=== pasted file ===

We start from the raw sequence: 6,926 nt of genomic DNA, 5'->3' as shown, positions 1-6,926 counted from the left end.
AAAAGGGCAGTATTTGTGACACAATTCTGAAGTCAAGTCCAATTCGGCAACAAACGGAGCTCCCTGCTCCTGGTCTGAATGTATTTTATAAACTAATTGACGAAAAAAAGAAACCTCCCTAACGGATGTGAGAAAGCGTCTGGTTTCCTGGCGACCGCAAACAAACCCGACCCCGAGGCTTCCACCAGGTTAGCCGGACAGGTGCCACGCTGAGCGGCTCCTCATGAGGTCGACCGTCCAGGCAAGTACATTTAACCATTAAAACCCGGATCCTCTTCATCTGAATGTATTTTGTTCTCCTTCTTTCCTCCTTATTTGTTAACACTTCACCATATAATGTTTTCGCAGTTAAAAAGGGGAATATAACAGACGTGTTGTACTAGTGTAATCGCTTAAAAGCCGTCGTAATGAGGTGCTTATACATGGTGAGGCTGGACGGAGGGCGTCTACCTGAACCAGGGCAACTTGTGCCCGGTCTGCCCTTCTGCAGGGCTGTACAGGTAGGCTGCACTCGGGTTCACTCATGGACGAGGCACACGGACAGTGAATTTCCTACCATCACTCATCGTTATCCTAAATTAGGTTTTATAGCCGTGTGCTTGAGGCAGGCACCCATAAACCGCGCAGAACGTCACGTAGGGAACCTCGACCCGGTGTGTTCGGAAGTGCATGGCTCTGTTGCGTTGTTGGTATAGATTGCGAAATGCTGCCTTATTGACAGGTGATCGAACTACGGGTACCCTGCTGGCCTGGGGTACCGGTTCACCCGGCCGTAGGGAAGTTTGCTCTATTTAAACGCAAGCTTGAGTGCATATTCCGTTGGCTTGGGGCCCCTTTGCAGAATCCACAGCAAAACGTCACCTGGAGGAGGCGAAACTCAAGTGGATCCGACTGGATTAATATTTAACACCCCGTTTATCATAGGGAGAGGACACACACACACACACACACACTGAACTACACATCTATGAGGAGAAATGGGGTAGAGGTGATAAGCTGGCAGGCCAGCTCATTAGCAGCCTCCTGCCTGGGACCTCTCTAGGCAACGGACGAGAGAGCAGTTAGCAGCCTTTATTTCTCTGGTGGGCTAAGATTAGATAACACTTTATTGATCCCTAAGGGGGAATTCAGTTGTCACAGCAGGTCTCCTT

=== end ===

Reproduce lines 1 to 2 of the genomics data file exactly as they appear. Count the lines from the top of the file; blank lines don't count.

We start from the raw sequence: 6,926 nt of genomic DNA, 5'->3' as shown, positions 1-6,926 counted from the left end.
AAAAGGGCAGTATTTGTGACACAATTCTGAAGTCAAGTCCAATTCGGCAACAAACGGAGCTCCCTGCTCCTGGTCTGAATGTATTTTATAAACTAATTGACGAAAAAAAGAAACCTCCCTAACGGATGTGAGAAAGCGTCTGGTTTCCTGGCGACCGCAAACAAACCCGACCCCGAGGCTTCCACCAGGTTAGCCGGACAGGTGCCACGCTGAGCGGCTCCTCATGAGGTCGACCGTCCAGGCAAGTACATTTAACCATTAAAACCCGGATCCTCTTCATCTGAATGTATTTTGTTCTCCTTCTTTCCTCCTTATTTGTTAACACTTCACCATATAATGTTTTCGCAGTTAAAAAGGGGAATATAACAGACGTGTTGTACTAGTGTAATCGCTTAAAAGCCGTCGTAATGAGGTGCTTATACATGGTGAGGCTGGACGGAGGGCGTCTACCTGAACCAGGGCAACTTGTGCCCGGTCTGCCCTTCTGCAGGGCTGTACAGGTAGGCTGCACTCGGGTTCACTCATGGACGAGGCACACGGACAGTGAATTTCCTACCATCACTCATCGTTATCCTAAATTAGGTTTTATAGCCGTGTGCTTGAGGCAGGCACCCATAAACCGCGCAGAACGTCACGTAGGGAACCTCGACCCGGTGTGTTCGGAAGTGCATGGCTCTGTTGCGTTGTTGGTATAGATTGCGAAATGCTGCCTTATTGACAGGTGATCGAACTACGGGTACCCTGCTGGCCTGGGGTACCGGTTCACCCGGCCGTAGGGAAGTTTGCTCTATTTAAACGCAAGCTTGAGTGCATATTCCGTTGGCTTGGGGCCCCTTTGCAGAATCCACAGCAAAACGTCACCTGGAGGAGGCGAAACTCAAGTGGATCCGACTGGATTAATATTTAACACCCCGTTTATCATAGGGAGAGGACACACACACACACACACACACTGAACTACACATCTATGAGGAGAAATGGGGTAGAGGTGATAAGCTGGCAGGCCAGCTCATTAGCAGCCTCCTGCCTGGGACCTCTCTAGGCAACGGACGAGAGAGCAGTTAGCAGCCTTTATTTCTCTGGTGGGCTAAGATTAGATAACACTTTATTGATCCCTAAGGGGGAATTCAGTTGTCACAGCAGGTCTCCTT